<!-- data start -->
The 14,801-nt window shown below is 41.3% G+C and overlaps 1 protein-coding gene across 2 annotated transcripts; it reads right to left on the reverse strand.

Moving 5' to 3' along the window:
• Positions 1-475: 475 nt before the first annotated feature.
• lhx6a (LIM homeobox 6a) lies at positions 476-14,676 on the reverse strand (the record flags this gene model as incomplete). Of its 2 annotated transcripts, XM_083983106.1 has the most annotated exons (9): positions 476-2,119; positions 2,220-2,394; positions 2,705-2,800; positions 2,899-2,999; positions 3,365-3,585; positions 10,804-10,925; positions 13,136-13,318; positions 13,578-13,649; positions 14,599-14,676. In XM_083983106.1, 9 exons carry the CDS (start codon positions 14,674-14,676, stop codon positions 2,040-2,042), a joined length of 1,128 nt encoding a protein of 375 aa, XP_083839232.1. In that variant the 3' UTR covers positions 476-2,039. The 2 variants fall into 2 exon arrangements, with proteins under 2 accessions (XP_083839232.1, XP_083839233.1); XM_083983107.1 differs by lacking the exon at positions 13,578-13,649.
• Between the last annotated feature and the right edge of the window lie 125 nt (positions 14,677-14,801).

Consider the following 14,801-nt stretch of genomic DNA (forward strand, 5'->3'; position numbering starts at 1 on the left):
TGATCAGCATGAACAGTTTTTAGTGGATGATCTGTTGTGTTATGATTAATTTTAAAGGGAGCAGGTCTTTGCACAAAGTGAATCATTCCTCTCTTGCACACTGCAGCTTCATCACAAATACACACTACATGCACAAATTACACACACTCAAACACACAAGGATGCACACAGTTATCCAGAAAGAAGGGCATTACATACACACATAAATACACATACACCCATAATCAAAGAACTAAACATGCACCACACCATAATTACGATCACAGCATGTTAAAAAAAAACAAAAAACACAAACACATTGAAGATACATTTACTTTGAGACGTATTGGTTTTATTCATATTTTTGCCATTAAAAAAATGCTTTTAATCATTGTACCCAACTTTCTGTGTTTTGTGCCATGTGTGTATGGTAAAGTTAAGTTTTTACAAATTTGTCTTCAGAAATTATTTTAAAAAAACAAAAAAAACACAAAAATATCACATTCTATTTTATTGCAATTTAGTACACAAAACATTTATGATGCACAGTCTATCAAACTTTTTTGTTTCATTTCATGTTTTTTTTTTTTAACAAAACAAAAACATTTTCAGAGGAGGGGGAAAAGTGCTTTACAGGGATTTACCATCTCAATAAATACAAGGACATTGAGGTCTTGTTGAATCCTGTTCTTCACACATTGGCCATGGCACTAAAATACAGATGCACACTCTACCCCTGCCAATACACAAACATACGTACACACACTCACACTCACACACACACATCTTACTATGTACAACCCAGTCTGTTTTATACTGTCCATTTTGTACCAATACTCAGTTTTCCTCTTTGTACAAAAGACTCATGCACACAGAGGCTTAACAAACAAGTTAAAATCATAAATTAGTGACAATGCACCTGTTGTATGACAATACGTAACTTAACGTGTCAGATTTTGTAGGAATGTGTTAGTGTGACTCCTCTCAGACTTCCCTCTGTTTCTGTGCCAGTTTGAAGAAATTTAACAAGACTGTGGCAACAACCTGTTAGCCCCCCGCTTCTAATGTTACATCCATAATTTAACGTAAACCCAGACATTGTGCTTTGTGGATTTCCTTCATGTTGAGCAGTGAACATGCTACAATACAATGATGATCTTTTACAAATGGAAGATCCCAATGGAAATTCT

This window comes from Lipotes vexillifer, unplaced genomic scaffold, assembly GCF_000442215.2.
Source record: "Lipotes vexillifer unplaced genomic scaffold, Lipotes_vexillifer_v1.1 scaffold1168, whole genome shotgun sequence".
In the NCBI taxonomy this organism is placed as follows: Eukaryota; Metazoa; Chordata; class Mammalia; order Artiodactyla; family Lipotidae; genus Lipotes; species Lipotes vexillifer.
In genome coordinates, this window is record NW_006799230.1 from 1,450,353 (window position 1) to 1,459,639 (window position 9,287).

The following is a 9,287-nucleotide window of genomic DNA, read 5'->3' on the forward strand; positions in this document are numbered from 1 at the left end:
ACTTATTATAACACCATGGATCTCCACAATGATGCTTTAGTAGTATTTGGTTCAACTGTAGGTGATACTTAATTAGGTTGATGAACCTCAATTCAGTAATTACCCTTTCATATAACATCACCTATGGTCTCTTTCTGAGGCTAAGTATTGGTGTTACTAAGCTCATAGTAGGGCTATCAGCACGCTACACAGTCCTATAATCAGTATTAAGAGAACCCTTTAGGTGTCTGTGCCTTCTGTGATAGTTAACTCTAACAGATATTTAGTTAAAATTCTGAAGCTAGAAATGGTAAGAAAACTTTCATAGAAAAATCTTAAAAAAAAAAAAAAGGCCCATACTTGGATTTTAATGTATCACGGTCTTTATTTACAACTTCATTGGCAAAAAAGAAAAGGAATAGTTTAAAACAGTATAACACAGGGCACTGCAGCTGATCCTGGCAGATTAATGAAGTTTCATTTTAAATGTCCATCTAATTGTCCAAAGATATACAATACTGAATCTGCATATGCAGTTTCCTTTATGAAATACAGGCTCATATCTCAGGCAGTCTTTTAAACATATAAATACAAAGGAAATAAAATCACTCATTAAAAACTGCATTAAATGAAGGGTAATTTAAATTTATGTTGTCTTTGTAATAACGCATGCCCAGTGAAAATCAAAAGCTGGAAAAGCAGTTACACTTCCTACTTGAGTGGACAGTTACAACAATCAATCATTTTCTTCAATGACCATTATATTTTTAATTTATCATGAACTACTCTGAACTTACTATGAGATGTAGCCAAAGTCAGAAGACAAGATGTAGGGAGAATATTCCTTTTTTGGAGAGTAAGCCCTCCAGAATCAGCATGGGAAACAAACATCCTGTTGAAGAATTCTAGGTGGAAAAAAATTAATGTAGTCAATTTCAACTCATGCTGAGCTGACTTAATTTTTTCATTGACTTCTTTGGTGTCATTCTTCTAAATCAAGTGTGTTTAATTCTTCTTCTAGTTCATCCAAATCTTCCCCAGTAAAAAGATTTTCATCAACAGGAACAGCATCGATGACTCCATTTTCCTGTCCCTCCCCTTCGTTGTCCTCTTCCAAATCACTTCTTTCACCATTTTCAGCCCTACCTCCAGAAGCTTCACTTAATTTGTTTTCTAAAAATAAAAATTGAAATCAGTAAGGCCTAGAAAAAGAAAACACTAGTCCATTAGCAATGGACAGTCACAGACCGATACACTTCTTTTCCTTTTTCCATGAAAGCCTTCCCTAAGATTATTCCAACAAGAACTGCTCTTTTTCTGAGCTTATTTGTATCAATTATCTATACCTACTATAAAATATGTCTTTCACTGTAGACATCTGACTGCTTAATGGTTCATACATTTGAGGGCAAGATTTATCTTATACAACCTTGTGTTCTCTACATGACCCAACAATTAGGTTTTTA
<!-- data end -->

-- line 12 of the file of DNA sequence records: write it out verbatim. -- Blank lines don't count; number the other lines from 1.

The following is a 9,287-nucleotide window of genomic DNA, read 5'->3' on the forward strand; positions in this document are numbered from 1 at the left end: